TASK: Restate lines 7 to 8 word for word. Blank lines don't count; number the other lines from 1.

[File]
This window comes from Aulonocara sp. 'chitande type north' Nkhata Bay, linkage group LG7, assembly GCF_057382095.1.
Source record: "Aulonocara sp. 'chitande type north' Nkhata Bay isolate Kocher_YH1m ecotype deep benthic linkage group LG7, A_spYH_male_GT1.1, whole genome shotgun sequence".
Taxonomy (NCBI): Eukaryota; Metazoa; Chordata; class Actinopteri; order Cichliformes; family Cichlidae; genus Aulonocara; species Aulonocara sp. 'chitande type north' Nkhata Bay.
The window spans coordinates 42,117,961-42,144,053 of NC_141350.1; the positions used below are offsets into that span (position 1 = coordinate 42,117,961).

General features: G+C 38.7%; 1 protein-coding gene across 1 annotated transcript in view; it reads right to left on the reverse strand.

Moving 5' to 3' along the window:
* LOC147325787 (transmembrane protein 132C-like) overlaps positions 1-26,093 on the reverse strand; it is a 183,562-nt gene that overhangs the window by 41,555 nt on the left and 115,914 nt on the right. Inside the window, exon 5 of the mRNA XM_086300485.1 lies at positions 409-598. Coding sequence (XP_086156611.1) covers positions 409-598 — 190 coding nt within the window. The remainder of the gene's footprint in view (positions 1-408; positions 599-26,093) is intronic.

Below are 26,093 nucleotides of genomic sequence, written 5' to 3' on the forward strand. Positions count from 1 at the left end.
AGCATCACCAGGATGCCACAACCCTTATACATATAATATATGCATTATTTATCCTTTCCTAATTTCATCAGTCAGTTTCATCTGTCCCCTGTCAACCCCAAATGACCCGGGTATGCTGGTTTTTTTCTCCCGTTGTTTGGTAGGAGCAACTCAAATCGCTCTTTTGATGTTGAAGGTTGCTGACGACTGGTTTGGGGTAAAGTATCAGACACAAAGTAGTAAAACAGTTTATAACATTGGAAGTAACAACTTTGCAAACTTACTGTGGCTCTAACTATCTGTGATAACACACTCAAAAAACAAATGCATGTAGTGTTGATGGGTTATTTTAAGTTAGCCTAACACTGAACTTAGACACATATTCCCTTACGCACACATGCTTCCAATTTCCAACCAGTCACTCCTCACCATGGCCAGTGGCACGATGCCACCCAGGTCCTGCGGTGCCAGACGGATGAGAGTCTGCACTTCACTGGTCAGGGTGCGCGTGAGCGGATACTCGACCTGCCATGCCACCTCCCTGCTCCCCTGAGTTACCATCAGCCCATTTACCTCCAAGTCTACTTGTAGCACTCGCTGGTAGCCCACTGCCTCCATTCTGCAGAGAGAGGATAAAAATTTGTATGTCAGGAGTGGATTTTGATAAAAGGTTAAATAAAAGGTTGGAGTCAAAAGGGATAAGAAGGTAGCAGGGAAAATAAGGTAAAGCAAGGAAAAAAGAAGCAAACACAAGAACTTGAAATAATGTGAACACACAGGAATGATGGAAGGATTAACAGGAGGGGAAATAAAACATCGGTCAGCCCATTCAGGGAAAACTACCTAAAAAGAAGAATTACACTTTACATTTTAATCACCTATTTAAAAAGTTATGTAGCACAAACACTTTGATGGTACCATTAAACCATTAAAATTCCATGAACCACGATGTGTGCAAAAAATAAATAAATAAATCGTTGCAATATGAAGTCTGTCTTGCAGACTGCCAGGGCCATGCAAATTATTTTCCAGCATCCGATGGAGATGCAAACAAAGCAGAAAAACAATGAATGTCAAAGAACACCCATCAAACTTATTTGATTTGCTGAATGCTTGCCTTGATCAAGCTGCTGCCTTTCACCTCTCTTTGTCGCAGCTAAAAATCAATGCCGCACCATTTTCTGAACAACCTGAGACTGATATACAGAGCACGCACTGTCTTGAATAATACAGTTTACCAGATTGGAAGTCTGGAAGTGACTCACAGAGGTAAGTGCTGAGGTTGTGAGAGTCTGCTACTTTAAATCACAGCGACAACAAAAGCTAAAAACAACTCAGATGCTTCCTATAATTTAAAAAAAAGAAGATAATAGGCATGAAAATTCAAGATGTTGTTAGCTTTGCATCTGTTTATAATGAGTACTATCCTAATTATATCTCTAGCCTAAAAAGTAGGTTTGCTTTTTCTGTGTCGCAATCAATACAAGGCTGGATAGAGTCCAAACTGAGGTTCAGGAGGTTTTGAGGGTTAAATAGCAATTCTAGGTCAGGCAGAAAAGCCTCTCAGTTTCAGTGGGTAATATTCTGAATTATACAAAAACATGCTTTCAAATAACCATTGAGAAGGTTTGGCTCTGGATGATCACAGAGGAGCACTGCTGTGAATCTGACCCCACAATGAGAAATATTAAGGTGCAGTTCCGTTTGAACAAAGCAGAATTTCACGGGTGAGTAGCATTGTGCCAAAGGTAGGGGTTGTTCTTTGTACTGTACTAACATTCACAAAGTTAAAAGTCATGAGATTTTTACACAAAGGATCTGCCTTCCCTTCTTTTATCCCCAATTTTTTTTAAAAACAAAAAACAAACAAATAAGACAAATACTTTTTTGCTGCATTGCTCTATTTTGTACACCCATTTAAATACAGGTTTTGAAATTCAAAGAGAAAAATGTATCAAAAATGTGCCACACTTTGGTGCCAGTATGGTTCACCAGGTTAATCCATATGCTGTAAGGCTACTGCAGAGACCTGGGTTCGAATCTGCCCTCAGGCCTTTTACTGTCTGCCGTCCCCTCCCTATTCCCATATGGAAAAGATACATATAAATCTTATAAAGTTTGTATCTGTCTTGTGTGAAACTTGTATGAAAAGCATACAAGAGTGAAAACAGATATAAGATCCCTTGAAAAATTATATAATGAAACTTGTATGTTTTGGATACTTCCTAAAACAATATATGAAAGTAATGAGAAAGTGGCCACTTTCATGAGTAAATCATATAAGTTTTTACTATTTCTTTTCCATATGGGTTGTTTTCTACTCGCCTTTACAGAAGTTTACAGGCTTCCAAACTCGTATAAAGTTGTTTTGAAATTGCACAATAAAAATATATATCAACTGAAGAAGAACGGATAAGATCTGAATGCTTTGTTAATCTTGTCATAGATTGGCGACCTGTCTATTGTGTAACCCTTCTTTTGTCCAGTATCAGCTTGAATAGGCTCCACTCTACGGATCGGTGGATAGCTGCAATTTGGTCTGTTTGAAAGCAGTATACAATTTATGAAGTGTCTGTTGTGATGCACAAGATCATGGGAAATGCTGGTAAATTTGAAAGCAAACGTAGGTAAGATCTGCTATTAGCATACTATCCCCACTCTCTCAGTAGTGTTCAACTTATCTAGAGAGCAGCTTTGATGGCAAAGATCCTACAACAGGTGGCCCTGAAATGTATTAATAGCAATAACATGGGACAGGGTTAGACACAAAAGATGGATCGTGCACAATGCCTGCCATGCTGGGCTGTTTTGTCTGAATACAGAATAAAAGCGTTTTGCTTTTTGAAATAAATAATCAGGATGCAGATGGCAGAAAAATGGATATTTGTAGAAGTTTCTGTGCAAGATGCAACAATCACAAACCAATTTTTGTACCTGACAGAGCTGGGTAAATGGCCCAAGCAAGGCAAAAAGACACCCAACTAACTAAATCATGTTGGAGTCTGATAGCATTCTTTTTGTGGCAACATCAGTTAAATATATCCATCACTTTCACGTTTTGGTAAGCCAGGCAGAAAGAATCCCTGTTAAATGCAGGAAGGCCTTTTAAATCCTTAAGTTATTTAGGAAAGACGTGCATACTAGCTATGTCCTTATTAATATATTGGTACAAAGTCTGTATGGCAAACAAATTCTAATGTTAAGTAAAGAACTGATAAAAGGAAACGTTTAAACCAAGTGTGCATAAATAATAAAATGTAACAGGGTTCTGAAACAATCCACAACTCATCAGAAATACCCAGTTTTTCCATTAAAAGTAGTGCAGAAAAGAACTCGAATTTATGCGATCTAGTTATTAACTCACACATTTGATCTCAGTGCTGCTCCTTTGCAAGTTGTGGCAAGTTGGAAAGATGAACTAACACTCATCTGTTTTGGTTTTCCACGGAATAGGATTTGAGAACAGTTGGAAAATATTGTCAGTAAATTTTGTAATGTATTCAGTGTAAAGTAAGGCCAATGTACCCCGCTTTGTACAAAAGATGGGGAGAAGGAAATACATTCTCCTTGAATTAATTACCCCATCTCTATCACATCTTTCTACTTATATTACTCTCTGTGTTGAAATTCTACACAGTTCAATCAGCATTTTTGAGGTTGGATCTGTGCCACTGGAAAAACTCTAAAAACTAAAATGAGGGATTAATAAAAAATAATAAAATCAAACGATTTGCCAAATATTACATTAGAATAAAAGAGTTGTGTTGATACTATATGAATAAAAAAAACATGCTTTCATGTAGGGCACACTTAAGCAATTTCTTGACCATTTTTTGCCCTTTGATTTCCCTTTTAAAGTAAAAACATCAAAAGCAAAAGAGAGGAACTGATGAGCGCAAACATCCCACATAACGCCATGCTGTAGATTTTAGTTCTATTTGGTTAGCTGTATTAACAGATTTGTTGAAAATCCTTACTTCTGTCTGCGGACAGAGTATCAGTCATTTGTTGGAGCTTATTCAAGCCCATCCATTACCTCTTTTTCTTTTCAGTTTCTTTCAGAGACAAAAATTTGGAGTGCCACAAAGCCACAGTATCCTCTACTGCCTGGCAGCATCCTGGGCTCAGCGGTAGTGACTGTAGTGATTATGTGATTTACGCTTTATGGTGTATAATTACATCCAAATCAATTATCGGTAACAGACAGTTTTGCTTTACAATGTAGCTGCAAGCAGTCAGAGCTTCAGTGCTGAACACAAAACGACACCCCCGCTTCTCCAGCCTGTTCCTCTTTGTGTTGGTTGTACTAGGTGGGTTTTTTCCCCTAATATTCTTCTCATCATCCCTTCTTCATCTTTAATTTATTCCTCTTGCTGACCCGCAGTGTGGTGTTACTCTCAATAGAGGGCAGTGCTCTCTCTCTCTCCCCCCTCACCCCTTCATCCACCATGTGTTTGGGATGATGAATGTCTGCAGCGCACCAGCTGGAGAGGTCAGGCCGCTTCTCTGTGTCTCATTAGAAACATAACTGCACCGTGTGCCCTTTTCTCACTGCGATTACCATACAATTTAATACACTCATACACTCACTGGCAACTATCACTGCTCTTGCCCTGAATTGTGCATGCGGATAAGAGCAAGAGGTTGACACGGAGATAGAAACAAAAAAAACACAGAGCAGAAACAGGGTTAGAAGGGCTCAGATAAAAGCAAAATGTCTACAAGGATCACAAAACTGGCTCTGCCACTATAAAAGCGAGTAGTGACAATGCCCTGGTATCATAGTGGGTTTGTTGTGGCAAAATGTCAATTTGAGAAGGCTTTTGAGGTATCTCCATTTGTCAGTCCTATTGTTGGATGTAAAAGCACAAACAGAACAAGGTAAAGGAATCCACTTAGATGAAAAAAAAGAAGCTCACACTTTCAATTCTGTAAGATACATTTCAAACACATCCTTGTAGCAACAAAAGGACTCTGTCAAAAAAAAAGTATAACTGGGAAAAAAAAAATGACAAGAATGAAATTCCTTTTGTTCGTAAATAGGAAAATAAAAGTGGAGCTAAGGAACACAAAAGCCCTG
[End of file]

* LOC147325787 (transmembrane protein 132C-like) overlaps positions 1-26,093 on the reverse strand; it is a 183,562-nt gene that overhangs the window by 41,555 nt on the left and 115,914 nt on the right. Inside the window, exon 5 of the mRNA XM_086300485.1 lies at positions 409-598. Coding sequence (XP_086156611.1) covers positions 409-598 — 190 coding nt within the window. The remainder of the gene's footprint in view (positions 1-408; positions 599-26,093) is intronic.

Below are 26,093 nucleotides of genomic sequence, written 5' to 3' on the forward strand. Positions count from 1 at the left end.